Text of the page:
There are several universal principles in life that nobody can refute. The opposite of hot is cold. If you know good, you have to acknowledge evil. For every up there is a down.
As a matter of fact, the reality of opposites lets us know there should be expectancy in life that forces us to act a certain way. This affirmative action of which I speak allows you to understand and act accordingly when you know you’re dealing with the truth as opposed to a lie.
My example would be a child’s knowledge of Santa Claus. As the truth becomes known, instantly the child acts with the knowledge that he knows that he knows that he knows. The perspective I am trying to get you to see and react to here is the truth of lost and found.
I submit to you that the subject of this scenario is us, you and me. Are you lost? Are you found? And who determines which answer is correct? Biblically speaking, we lost it all in Eden and had it restored via the cross. In this instance, the it is us.
Can you be found without first being lost? In my case, I know what lost is because once I found Christ, I found me. This may sound somewhat trite to you but finding myself in relationship with God was and is an eye-opening experience, the likes of which I would wish on every one of you.
You see, being lost in this world is being vulnerable to it. The world will see to it that you lose yourself to its entanglements, its temptations, its so-called pleasures known as whatever your weaknesses are, i.e., greed, ambition, pride, sex, drugs and power. Pick your poison. If not, being lost allows your poison to pick you.
Now when you make an honest effort to find yourself, like the addict who must first admit his addiction, the effort is defined by an acknowledgment that you are indeed lost and need divine guidance to ultimately get this thing called life in order.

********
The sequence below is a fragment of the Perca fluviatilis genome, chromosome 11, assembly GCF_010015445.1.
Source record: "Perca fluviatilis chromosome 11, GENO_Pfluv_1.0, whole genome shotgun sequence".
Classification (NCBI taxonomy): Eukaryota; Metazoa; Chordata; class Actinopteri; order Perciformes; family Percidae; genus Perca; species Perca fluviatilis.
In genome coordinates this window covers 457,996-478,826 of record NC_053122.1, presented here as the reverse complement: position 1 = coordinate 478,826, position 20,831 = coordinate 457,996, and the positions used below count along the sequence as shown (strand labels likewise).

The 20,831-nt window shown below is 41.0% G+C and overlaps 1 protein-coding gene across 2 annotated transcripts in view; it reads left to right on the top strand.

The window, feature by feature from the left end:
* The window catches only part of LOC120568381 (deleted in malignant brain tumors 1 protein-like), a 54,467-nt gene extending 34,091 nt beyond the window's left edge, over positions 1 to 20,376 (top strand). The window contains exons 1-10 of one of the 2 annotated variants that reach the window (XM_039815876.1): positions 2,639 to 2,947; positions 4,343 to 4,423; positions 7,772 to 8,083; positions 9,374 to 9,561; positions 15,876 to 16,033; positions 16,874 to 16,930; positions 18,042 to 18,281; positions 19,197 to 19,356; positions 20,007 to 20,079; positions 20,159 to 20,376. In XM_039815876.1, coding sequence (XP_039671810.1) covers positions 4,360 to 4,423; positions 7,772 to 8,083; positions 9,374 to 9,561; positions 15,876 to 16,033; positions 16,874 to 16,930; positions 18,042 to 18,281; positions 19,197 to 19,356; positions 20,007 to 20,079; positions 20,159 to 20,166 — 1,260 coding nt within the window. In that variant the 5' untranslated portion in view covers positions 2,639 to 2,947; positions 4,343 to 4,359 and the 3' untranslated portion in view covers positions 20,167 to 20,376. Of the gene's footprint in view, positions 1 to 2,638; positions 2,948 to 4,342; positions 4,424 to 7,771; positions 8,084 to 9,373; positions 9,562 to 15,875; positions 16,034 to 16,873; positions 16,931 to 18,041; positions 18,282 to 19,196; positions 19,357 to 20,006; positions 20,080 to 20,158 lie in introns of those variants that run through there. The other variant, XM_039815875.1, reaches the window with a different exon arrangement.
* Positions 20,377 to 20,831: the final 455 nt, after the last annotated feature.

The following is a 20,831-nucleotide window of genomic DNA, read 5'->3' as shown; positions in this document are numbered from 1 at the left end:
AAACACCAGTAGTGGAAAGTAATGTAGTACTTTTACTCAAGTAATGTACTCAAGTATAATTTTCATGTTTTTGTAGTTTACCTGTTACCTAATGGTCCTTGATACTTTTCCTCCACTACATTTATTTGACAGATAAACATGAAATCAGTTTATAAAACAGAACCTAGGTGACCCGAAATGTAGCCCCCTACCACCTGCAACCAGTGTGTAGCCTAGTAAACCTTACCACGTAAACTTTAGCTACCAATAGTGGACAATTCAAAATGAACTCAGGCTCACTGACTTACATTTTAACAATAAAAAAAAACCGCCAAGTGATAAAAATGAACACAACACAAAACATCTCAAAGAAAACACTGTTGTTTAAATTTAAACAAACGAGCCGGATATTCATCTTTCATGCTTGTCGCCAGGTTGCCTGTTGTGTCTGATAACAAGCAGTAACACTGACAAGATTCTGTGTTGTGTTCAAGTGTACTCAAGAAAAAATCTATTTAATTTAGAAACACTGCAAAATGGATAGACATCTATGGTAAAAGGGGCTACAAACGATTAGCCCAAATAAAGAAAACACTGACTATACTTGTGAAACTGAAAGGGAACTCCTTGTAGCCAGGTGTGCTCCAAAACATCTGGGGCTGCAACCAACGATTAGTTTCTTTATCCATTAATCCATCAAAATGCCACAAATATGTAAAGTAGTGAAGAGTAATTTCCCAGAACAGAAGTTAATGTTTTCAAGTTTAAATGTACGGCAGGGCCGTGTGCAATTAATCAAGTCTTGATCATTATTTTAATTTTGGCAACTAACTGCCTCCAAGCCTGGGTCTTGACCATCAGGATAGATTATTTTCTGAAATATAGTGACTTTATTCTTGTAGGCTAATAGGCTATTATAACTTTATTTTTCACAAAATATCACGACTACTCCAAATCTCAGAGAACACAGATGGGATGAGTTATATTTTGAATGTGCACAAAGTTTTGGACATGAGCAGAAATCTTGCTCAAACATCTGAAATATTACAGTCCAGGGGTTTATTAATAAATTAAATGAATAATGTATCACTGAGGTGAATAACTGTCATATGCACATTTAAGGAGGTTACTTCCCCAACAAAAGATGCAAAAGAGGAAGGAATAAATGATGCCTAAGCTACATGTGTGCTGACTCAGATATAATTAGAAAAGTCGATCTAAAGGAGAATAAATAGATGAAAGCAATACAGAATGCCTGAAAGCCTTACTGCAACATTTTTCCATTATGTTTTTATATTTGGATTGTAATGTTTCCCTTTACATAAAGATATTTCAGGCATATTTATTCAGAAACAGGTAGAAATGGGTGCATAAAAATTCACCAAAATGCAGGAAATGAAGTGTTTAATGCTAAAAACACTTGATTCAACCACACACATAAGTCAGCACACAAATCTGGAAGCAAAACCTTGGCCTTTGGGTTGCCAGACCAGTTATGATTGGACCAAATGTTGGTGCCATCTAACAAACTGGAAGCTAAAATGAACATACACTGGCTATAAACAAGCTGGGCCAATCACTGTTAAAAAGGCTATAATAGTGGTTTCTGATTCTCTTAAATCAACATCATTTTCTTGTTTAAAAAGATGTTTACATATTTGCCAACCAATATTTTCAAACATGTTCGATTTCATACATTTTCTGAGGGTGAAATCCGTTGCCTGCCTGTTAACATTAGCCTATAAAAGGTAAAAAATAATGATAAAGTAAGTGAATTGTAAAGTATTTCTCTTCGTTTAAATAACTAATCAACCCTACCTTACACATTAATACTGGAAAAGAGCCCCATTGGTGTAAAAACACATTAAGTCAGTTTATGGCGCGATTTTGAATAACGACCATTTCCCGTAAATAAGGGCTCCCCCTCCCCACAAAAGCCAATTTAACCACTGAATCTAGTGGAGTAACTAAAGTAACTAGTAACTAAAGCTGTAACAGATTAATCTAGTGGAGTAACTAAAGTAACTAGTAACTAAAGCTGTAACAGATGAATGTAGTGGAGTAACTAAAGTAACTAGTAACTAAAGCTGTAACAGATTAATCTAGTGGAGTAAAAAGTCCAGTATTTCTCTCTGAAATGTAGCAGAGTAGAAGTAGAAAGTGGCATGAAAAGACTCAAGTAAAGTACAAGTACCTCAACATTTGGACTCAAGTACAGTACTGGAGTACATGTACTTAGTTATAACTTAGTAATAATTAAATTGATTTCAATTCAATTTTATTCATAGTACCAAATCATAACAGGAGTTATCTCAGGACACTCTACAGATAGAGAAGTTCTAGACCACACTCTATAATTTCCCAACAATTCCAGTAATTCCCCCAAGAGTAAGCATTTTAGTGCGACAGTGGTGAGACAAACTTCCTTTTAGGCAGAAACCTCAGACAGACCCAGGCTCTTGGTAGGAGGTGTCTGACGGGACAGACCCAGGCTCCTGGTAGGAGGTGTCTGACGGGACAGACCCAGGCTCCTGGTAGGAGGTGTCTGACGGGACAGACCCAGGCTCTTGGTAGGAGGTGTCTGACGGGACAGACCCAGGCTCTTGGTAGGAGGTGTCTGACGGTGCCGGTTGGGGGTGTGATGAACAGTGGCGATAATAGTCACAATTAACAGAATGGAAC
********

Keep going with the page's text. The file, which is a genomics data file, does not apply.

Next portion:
In the Parable of the Lost Son, that acknowledgement sounds like this. “Father, I have sinned against heaven and against you. I am no longer worthy to be called your son; make me like one of your hired men.” (Luke 15:18-19).
His truth he could not deny. He was lost. He had to become lost. He went looking for lost and found it. It enabled him to “find” himself and find his way home. And you know what he found? A waiting father, who had to explain it to his other son who never left, “But we had to celebrate and be glad, because this brother of yours was dead and is alive again; he was lost and is found.” (Luke 15:32).
All I’m trying to say is when you finally get it, there’s only one place to go — home. And in this case home is where God is. The way was prepared by Christ who, like a homing beacon, shows us all how to find ourselves and thus be found.
If you’ve ever been truly lost, you know the exhilaration you feel when you finally figure it out and get going in the right direction again. My point is simple. As the kids say, you better recognize! Being lost is not the issue. Having enough sense to know it and do something about it is. I promise you the moment you begin to look for the Lord He will find you. It kind of gives new meaning to “Lost and Found.”
May God bless and keep you always.